THE best of Bradford’s kind-hearted and caring community enjoyed a glittering awards ceremony yesterday evening.
The annual Community Stars Awards presentation was held in Bradford’s Midland Hotel and was compered by Mary Dowson, director of BCB Radio, and Elliott Broadfoot, local actor and singer.
Finalists from the eight categories were chosen from a record number of nominations.
All were worthy finalists and all regarded as winners.
Mr Burton told the audience it was his first Community Stars Awards and he was delighted to be able to celebrate the achievements of those who had been nominated for their exemplary and often selfless service to the community.
“Looking around me tonight I can see the very best our city has to offer,” he said.
“To be truthful, there are no losers here. Everyone is a winner in my eyes and you all deserve it.”
Councillor Hussain praised the work of volunteers who looked after their community and helped and inspired others.
She said: “It has almost outgrown this venue. We will have to think about moving up a notch in the future.”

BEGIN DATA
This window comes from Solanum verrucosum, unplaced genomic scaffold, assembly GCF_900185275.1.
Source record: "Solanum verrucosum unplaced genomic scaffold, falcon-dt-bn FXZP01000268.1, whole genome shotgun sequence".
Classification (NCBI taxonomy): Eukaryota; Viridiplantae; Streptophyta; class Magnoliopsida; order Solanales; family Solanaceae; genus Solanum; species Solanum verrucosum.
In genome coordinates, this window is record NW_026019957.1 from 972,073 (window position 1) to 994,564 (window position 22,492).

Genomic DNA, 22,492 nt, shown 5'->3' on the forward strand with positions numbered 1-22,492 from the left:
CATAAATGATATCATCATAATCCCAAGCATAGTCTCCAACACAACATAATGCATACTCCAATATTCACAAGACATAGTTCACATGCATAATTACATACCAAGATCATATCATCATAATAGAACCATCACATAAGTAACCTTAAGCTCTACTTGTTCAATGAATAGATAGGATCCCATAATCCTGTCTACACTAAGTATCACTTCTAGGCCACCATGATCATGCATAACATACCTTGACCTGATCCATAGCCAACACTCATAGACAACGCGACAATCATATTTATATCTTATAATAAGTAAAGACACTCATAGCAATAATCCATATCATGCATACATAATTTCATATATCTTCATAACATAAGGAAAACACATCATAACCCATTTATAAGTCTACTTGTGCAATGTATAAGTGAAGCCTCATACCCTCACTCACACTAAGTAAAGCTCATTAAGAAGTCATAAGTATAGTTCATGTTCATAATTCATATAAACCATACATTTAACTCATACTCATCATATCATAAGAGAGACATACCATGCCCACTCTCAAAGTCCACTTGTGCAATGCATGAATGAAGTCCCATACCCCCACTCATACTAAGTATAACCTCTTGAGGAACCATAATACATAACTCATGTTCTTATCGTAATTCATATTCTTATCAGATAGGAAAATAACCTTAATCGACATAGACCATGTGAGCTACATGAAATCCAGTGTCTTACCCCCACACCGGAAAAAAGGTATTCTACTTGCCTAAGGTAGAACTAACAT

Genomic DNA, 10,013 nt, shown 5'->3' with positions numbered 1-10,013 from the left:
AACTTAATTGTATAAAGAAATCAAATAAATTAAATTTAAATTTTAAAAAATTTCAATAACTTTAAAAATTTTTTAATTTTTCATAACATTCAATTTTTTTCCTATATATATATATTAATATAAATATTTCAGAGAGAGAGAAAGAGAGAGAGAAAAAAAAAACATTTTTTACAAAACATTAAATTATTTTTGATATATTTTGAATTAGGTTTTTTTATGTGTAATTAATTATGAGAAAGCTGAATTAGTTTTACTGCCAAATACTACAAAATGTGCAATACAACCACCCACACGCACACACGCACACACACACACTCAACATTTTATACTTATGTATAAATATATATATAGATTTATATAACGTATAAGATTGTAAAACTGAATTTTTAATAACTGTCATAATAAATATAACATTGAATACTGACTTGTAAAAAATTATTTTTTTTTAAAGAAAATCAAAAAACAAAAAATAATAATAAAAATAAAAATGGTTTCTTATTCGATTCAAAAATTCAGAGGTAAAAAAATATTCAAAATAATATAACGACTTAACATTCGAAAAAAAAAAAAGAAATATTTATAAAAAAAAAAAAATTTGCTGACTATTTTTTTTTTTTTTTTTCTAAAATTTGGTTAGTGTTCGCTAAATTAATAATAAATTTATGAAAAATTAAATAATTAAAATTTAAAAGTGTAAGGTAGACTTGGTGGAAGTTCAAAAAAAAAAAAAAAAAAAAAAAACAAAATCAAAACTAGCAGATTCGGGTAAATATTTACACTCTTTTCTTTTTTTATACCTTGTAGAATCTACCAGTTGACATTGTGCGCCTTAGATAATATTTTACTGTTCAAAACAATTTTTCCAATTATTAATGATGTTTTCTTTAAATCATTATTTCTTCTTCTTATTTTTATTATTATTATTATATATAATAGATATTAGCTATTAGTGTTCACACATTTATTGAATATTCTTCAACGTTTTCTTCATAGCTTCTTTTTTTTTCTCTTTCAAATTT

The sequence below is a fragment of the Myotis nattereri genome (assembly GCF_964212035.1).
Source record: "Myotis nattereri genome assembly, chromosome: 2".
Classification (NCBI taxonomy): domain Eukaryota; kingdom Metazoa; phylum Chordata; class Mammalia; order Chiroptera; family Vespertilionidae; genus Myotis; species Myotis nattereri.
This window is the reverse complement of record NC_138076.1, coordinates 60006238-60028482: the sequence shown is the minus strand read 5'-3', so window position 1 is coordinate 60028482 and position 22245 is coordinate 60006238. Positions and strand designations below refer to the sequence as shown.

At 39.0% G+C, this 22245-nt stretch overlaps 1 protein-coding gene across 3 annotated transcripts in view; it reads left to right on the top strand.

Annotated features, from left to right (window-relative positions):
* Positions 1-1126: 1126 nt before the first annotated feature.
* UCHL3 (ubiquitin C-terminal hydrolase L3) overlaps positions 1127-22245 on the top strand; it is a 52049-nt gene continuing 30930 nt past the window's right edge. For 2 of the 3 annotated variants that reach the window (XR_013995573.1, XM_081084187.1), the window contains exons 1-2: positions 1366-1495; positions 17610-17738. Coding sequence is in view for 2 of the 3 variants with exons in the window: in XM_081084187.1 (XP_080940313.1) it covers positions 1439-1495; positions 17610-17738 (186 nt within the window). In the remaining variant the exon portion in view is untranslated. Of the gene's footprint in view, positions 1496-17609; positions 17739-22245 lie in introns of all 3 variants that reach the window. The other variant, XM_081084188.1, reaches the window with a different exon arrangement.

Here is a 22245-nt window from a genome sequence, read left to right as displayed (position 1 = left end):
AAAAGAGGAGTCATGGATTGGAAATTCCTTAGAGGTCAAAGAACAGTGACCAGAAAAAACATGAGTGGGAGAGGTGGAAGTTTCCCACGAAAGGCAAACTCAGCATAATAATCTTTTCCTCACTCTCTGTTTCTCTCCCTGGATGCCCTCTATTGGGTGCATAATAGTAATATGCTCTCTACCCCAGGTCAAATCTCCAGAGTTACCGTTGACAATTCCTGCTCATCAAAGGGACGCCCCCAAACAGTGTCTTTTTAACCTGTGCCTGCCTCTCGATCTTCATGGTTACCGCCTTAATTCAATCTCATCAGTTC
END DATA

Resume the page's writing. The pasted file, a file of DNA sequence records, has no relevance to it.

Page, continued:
She said the ceremony was her favourite of the year because it rewarded those who did not ask for rewards.
“Statistics show that people in Bradford volunteer more and give more money than anywhere else in West Yorkshire,” she said.
The categories and winners were:
Volunteers: winner Clare Mason, runners up James “Jimmy” King and Ayham Alktib.
Good Neighbours: winners Lynn and Peter Wardman, runner up Abdul Ghaffer.
Fundraiser: winner Rifaqat Ali, runners up Stanley Turner and Ashley Copeland.
Young Active Citizens: winner Springfield Juniors Programme, runners up Libby Carter and Josh Harley-Sellers.
Business Can Make A Difference: winner Dubrovnik Hotel, runners up John Summers Butchers, BASF.
Community Champions: winner David Harrison, runners up Irene Cyhanko and Bhagwan Mistry.
Better Start Bradford: winner Alice Wilkinson, runners up Bumps and Babes and Baby Basics.
A separate award for outstanding achievement, given for the first time, was awarded to Jewish community leader Rudi Leavor.
He was nominated by Richard Stroud who said: “Rudi Leavor has given selfless and voluntary service for the last 58 years.
“Since he retired, over 20 years ago, he has helped improve relationships between the different faiths in Bradford and Yorkshire as well as making a major contribution to the memory of the Holocaust victims and maintaining their memorial.”
Mr Leavor, 91, who received a standing ovation when he went for his award, said: “I am immensely proud and honoured to have been chosen for this award and want to thank all those involved.”
He also praised his friend, Jani Rashid, for being the first Muslim to be made a board member of any synagogue.